Instant messages, the communication journey from past to present. During wars like World War I, World War II, the Vietnam War, the Gulf War, and the war in Kosovo, delivering information to the public has been different each time. During World War I, newspapers and long distance telephone calls were the only ways of delivering information to the public. This took at least 1 to 2 weeks before it hit the newspapers so the public was always at least a week behind actual events. In World War II, newspaper journalists and radio announcers broadcast live action from the war. Television and music played and important part in the community during the Vietnam War. Updates were broadcast directly into homes, businesses and local establishments. Cable News Network was on every television during the Gulf War with live news coverage of bombings, air raids, attempted chemical warfare, and ground movements. Satellite relay stations made it possible for on the spot interviews of soldiers as well as battle commanders. During the War in Kosovo, electronic mail played a key role in communications between military leaders and soldiers.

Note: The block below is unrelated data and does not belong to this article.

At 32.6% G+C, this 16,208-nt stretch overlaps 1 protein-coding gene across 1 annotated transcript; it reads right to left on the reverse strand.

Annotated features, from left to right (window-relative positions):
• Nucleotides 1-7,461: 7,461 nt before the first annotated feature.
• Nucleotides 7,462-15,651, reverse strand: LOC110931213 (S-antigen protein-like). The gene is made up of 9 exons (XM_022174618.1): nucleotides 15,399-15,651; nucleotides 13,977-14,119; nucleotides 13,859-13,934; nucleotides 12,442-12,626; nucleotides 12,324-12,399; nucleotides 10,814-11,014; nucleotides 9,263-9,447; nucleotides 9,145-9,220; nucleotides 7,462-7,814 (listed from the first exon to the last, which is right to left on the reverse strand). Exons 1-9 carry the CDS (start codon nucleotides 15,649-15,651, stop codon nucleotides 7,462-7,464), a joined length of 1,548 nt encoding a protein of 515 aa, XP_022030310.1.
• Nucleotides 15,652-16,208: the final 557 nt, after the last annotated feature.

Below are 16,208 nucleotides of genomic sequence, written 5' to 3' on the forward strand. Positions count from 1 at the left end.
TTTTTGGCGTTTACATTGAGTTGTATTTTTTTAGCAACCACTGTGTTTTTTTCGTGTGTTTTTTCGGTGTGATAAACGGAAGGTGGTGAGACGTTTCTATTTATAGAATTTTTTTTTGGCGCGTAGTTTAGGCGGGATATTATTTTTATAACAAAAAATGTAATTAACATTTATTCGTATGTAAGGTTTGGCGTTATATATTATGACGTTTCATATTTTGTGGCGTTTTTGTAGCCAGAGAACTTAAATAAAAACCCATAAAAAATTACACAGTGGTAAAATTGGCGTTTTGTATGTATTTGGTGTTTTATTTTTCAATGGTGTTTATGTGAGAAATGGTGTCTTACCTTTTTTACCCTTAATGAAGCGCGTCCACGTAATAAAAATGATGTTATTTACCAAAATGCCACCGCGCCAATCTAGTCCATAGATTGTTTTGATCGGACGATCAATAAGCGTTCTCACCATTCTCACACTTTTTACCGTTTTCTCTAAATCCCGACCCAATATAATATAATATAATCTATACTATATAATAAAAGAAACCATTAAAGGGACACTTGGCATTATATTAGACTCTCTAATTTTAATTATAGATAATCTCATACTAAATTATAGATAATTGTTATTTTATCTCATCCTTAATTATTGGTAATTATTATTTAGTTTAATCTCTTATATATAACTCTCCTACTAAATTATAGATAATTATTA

Fifty years ago, the United States Army unveiled the Electronic Numerical Integrator and Computer (ENIAC) the worlds first operational, general purpose, electronic digital computer, developed at the Moore School of Electrical Engineering, University of Pennsylvania. Of the scientific developments spurred by World War II, ENIAC ranks as one of the most influential and pervasive. William T. Moye "ARL Historian” January 1996 http://ftp.arl.mil/~mike/comphist/96summary.
However, in this day and age of tremendous technological advancement, there is almost nothing that cannot be accomplished from the comfort of one's home: grocery shopping, purchasing merchandise, paying bills and even striking up unseen relationships with people halfway across the world. Communication once consisted of putting pen to paper has now been reduced to a few keystrokes and the click of a mouse.